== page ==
He’s off on its own

He’s breaking from home

Saturn returns when you chased down, it slows

Throw them into a new gravity

Harder to look yourself square in the eye

Easy to poke yourself, easy as pie

Easy to take off, harder to fly

Harder to wake Galileo.”

On the face of it, Paul Weller is perhaps not someone you would expect to have anything to do with astrology but the title of his 2015 album Saturns Pattern looks like a bit of a giveaway! Even more so when you find out that he has Capricorn rising and a close Mars square Saturn aspect in his natal chart.

Nao’s second album

In a collaborative project for 4AD records, Sufjan Stevens released Planetarium in 2017, which included an electro dance track Saturn. British R&B artist Nao released her album Saturn in November 2018. Touring in 2019 with Tears For Fears is another musician-astrologer Roland Orzabal. He has made no secret of his interest in astrology, with astrological references scattered throughout his lyrics and a 1996 album titled Saturnine Martial & Lunatic (a collection of B-sides and rare tracks).

The beautiful ringed planet can be heavy stuff in astrology but will no doubt continue to inspire musicians for many Saturn returns to come.

This is an edited version of an article originally published in IAM Infinity astrology magazine https://infinityastrologicalmagazine.com/

Consultations and readings available at https://www.timburnessastrologer.co.uk

 

Saturn in Transit by Erin Sullivan

One of the very best books on Saturn, great insights

Every so often one comes across a quality astrological book that really stands out from the crowd and stands the test of repeated reading over time. “Saturn in Transit: Boundaries of Mind, Body, and Soul” is one such book. I have continued to re-read this since I bought it several years ago. In the best possible sense, it is a Saturnian treatment of the transits of Saturn. There is also a great deal of other high quality non-Saturn astrology here.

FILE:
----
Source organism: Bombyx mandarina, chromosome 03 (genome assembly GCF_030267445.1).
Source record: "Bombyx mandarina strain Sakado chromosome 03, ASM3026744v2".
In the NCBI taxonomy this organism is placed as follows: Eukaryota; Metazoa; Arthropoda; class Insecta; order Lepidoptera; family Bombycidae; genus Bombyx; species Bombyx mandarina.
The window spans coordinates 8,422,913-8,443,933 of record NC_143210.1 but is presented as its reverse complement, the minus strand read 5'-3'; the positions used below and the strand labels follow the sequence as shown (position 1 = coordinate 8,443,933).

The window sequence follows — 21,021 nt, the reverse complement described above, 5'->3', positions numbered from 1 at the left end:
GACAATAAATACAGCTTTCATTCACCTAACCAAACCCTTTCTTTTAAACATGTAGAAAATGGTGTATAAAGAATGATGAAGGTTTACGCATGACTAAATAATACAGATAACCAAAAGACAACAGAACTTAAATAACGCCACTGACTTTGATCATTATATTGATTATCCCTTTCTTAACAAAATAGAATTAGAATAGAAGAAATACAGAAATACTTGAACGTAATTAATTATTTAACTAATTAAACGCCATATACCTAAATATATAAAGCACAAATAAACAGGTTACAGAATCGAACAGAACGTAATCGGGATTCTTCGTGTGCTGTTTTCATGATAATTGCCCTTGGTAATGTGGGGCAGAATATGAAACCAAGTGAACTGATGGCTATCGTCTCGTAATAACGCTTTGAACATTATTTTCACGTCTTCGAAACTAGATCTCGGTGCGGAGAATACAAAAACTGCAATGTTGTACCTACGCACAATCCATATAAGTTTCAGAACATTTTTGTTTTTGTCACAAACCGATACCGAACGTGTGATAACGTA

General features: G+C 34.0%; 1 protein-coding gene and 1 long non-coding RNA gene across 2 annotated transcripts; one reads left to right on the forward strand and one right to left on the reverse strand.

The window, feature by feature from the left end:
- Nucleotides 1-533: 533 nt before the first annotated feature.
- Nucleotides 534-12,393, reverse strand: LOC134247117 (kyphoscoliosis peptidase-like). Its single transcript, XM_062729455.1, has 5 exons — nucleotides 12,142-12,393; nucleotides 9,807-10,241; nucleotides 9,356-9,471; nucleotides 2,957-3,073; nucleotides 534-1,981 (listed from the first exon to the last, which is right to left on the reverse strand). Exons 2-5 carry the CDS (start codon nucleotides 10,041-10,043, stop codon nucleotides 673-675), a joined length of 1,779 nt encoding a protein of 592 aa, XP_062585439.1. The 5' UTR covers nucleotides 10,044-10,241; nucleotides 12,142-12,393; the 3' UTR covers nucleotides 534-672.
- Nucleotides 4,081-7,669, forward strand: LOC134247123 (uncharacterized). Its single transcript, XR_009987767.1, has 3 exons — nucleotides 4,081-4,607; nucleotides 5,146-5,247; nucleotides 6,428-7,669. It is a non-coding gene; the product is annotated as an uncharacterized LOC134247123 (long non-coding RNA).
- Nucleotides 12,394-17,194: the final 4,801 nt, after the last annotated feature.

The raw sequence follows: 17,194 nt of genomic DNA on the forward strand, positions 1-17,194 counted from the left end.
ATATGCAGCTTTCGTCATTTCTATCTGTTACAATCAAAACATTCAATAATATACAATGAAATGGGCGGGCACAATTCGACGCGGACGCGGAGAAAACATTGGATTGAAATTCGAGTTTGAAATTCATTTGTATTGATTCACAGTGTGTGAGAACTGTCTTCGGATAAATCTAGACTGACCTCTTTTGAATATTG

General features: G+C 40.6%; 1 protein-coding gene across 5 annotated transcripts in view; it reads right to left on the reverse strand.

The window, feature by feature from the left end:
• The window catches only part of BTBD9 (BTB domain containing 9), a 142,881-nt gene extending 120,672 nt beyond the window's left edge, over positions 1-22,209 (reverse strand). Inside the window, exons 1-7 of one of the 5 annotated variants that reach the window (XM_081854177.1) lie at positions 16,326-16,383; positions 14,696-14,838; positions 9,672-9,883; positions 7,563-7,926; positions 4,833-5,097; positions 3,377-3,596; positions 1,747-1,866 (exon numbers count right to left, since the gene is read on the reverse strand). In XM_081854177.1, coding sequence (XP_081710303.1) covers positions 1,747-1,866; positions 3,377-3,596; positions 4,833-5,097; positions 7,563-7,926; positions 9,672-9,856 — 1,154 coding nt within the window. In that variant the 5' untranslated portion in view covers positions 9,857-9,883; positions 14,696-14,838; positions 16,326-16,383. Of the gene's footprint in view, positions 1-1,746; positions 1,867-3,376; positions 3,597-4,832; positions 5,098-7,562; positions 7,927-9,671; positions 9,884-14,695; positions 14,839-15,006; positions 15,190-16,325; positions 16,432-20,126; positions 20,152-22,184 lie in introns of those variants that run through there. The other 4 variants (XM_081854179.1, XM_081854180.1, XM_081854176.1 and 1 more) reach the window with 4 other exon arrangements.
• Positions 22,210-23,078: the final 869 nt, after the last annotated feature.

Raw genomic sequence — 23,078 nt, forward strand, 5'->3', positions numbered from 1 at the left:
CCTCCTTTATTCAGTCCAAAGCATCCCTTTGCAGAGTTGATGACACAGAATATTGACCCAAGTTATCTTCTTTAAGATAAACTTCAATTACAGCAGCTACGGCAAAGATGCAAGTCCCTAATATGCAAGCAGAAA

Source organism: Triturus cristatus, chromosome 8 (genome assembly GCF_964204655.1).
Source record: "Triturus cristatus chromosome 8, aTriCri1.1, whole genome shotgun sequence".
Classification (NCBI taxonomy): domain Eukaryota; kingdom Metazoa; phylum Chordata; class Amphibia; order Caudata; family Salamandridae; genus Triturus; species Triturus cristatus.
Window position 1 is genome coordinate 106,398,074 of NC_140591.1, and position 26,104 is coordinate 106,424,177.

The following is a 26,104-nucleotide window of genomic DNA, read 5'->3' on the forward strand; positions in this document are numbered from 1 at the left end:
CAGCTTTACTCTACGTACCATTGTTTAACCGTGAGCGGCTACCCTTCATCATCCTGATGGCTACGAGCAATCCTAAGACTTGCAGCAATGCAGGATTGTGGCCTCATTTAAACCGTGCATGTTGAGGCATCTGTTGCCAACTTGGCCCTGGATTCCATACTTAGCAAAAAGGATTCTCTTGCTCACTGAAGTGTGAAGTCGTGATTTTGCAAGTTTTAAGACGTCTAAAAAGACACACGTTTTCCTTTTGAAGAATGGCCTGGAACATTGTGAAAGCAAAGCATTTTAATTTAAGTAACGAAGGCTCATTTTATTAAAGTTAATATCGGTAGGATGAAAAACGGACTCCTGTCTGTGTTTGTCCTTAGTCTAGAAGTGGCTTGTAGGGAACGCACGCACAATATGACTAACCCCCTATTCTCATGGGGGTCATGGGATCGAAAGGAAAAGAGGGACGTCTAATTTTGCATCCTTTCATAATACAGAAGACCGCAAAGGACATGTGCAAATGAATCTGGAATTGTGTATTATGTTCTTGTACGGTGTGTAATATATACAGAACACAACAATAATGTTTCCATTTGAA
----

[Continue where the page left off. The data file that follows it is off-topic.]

In addition to her obvious extensive experience as a practising astrologer, Erin Sullivan draws extensively on depth psychology and classical mythology to portray Saturn’s developmental influence on our lives. The fourth section of the book, “The Personal Heroic Journey” stands out for me. Here the journey of Saturn around the birth chart is illuminated profoundly and accessibly. Sullivan begins the cycle at the midheaven and tenth house stage, “The Call To Adventure” as she terms it, in contrast to the more conventional viewpoint that places the ascendant and first house at the beginning of the cycle. From there on she comments on Saturn’s movement round the chart and the various inner and outer lessons it has to teach us.

Countless practical examples are referred to throughout, with two contrasting case histories at the end showing how different but essentially similar each individual’s “heroic quest for meaning” can be. As befits a book on Saturn it does all get a bit heavy going at times but is well worth the effort!